Dr Paul Kersey is the Deputy Director of Science at Kew Royal Botanical Gardens. His particular interest is genomics and bioinformatics, which play an increasing role in Kew’s scientific mission. Paul is taking part in the Sofa Session at REAP 2021, so ahead of the conference we asked him what the theme of time means to him.
“A good farm vet now needs to be able to understand data, statistics and the risks to really advise and help the farmer and this includes the implementation of technology,” Matthew Dobbs, a former farm vet and now Digital Practice Lead for Stonehaven Consultancy is joining the Sofa Session at REAP 2021.
“The wealth of publicly available data from the Copernicus programme is a fantastic resource to monitor climate change and land use change, and to provide information at landscape scale,” comments Dr Tewkesbury of Airbus, a speaker in the Sofa Session of REAP 2021.
As part of a national objective to increase food security, the Abu Dhabi Investment Office (ADIO) has identified agri-tech is one of the priorities for investment. This is all towards Sheikh Zayed’s vision of turning the desert green #GrowWithAbuDhabi.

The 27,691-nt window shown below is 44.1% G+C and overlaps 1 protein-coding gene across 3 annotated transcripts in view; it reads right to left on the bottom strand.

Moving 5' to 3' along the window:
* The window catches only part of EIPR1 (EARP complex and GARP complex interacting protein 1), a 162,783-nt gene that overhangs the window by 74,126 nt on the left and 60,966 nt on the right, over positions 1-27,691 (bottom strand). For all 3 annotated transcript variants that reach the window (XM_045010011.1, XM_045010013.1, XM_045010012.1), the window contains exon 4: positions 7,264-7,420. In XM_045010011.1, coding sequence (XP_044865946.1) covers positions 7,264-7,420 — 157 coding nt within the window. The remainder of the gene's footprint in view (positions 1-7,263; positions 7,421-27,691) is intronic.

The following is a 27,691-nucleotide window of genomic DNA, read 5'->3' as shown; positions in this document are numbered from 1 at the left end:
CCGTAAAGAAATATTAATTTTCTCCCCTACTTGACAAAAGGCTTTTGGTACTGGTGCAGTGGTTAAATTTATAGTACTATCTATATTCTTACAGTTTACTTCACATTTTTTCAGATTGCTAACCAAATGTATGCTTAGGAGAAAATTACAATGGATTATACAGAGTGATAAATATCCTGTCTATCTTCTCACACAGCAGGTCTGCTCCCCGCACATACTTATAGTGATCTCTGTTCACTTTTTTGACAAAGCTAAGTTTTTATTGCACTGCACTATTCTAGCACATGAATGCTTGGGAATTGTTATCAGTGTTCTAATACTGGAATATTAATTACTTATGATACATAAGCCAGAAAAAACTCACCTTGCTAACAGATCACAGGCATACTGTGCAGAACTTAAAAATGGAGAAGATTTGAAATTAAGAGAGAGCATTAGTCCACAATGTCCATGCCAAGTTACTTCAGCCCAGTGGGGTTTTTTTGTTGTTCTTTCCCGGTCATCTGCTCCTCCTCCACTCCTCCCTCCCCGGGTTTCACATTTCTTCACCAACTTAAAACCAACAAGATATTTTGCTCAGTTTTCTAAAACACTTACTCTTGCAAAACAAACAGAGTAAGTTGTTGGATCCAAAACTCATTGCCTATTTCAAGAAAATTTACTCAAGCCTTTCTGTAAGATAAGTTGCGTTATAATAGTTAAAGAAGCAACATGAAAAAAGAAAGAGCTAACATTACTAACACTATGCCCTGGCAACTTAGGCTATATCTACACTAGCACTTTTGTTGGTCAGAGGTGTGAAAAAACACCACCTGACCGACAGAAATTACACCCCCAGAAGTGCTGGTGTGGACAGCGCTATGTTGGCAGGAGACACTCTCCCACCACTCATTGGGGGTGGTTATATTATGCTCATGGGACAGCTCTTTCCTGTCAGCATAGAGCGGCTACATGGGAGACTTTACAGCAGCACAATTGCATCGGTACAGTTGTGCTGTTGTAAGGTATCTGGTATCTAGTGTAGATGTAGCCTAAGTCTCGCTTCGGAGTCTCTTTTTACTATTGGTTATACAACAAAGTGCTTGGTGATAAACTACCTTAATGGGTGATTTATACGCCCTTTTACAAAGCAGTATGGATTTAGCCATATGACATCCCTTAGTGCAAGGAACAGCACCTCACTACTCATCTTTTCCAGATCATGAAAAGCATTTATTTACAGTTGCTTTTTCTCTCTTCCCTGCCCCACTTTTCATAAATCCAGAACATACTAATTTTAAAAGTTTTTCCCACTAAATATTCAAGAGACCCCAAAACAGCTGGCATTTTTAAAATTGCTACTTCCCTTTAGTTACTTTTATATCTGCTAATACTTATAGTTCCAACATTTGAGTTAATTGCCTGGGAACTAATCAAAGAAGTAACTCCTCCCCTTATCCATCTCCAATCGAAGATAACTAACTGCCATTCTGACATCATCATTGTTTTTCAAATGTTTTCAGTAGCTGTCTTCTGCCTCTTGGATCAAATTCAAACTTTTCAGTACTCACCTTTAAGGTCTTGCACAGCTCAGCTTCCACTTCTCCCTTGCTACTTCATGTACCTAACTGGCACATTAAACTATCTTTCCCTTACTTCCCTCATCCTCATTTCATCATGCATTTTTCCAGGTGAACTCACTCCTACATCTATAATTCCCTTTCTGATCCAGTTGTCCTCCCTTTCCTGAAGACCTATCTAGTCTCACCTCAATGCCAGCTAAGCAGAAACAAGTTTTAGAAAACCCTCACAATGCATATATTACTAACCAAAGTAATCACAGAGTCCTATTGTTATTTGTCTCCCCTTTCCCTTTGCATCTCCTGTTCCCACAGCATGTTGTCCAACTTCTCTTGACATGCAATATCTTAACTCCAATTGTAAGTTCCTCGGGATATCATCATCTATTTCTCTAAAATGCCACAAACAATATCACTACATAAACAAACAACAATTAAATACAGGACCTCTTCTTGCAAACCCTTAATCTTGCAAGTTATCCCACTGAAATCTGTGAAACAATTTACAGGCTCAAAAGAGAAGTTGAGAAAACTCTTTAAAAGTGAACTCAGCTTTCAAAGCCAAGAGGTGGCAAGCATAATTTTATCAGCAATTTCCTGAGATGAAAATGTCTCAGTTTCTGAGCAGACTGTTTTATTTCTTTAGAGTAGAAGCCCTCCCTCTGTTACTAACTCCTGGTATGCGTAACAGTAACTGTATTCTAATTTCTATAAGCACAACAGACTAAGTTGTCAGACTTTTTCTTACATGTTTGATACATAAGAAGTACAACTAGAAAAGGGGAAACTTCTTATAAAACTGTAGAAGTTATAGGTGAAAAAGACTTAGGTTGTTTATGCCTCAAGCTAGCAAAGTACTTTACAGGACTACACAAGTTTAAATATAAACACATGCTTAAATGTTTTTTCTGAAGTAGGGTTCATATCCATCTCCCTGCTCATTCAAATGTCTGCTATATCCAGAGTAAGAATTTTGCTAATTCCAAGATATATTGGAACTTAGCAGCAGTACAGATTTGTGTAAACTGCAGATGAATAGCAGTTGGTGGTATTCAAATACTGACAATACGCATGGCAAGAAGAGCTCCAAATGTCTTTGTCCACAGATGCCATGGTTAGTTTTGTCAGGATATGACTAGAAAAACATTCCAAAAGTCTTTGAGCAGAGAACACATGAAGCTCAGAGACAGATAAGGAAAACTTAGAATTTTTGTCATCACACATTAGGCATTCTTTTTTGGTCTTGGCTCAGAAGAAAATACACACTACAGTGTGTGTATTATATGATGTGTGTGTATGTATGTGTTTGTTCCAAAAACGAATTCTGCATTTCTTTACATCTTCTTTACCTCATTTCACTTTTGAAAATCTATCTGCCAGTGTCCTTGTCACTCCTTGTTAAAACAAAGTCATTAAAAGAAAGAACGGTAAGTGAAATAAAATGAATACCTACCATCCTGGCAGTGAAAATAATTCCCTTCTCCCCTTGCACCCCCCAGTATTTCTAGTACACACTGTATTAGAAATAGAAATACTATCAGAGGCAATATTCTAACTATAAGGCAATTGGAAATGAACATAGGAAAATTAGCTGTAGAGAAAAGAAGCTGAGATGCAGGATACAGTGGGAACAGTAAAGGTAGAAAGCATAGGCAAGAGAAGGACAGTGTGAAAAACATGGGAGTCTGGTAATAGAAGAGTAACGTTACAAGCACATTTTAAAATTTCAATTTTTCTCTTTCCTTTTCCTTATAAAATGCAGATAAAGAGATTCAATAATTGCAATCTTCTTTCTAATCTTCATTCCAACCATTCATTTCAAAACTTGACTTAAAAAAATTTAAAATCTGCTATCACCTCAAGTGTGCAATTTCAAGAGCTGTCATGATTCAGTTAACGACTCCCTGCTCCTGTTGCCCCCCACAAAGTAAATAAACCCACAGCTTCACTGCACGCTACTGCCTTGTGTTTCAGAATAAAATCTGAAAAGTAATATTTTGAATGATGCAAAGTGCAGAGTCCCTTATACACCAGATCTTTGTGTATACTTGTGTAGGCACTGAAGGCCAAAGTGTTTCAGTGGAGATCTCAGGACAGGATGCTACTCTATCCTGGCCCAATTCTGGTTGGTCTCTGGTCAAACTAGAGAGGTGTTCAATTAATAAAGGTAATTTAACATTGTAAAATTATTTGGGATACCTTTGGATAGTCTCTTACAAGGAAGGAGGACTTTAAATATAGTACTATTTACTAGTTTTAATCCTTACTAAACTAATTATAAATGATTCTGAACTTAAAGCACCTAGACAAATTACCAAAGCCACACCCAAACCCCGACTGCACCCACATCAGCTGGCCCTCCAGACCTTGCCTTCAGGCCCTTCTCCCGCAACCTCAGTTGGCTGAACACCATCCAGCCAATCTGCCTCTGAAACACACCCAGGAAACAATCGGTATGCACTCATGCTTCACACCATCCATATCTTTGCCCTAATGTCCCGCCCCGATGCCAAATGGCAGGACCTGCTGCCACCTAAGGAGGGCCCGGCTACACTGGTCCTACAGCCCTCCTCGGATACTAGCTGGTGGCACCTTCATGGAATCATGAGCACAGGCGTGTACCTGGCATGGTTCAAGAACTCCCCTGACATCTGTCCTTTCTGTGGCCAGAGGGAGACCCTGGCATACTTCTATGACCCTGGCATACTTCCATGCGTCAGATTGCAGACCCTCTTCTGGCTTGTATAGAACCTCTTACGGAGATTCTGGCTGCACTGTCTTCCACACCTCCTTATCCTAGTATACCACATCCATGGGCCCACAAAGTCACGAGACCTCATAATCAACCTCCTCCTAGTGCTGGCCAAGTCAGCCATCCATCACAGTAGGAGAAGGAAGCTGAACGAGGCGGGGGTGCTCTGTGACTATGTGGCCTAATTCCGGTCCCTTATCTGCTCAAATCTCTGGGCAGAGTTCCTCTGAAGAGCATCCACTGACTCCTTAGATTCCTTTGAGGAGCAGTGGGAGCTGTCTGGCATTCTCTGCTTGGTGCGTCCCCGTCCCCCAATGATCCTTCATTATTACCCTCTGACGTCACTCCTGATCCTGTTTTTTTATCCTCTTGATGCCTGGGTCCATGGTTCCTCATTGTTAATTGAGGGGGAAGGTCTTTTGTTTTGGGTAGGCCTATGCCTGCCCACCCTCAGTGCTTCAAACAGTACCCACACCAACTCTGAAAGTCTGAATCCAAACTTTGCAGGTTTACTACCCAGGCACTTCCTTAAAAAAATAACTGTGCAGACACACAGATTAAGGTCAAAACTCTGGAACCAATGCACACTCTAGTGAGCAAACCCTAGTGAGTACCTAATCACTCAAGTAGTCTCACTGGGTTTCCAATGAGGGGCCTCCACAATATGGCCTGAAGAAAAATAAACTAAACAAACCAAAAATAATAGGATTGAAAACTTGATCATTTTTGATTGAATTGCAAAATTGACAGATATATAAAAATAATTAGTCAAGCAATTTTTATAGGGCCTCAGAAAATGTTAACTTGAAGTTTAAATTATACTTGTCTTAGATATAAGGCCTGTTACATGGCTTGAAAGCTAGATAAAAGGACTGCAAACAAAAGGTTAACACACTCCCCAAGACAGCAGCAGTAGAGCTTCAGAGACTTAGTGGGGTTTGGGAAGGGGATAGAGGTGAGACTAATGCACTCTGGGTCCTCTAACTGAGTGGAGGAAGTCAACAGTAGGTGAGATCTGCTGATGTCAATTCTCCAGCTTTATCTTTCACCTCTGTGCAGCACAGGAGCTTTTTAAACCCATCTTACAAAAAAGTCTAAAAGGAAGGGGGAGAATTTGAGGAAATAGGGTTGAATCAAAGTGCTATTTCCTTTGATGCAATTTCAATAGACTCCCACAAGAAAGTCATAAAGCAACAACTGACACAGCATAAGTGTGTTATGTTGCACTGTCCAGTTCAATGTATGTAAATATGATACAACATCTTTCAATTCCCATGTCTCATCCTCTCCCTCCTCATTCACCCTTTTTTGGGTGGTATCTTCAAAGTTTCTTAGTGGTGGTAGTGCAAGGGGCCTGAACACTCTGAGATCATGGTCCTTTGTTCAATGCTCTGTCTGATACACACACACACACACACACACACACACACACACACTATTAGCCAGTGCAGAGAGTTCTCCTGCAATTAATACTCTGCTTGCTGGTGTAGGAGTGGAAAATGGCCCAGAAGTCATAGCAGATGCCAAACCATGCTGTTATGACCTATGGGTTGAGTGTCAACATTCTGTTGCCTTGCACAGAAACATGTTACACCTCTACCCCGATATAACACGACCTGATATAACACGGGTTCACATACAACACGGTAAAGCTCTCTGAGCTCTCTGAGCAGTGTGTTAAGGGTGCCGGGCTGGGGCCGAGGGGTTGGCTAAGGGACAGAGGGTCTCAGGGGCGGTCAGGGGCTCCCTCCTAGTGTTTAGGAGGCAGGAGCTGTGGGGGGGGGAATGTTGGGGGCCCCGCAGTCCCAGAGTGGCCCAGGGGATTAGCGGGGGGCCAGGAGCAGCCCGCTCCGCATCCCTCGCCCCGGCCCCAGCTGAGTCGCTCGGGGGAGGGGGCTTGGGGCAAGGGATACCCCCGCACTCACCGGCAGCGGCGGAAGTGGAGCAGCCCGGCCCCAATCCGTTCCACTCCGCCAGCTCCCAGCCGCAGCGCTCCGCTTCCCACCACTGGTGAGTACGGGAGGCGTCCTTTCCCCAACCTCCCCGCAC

“Farmers urgently need a better understanding of how their operations will be expected to decarbonise by supply chains and banks, what carbon assets may be available to sell as an alternative source of revenue,” says Emily Norton, Head of Rural Research at Savills. “It is critical to ensure that farmers lead this conversation, both to take ownership of the problems and to engage with the market opportunities.”
REAP keynote, Professor Webb says we are at a tipping point where “we’ve got the fundamental biological knowledge and we’ve got the means to exploit it – with expensive automation like robots, cheap automation like smart irrigation, with smart data analysis tools and the ultimate: Controlled Environment Agriculture.”
“We’ve seen increasingly that UK companies are become interested in establishing a European entity and the Netherlands provides a very accessible environment for that,” says Judith van de Bovenkamp, International Project Manager at Oost NL, the East Netherlands Development Agency. Oost NL will be returning to REAP to take part in the International Café and build on its relationships within the agri-tech community.
Timing for the harvest this year is extremely challenging, said farmer Tom Pearson at the start of September. “50% of our crop is still in the ground unharvested because we’ve not been able to get any haulage to take wet grain to dryers.” Technologies to remove time constraints are to be discussed at REAP 2021.
Tom Pearson is transitioning his farm to regenerative agriculture, he is looking forward to the debate at REAP: “It is incredibly helpful to get a feel for what’s going on and get an idea of where things are going.”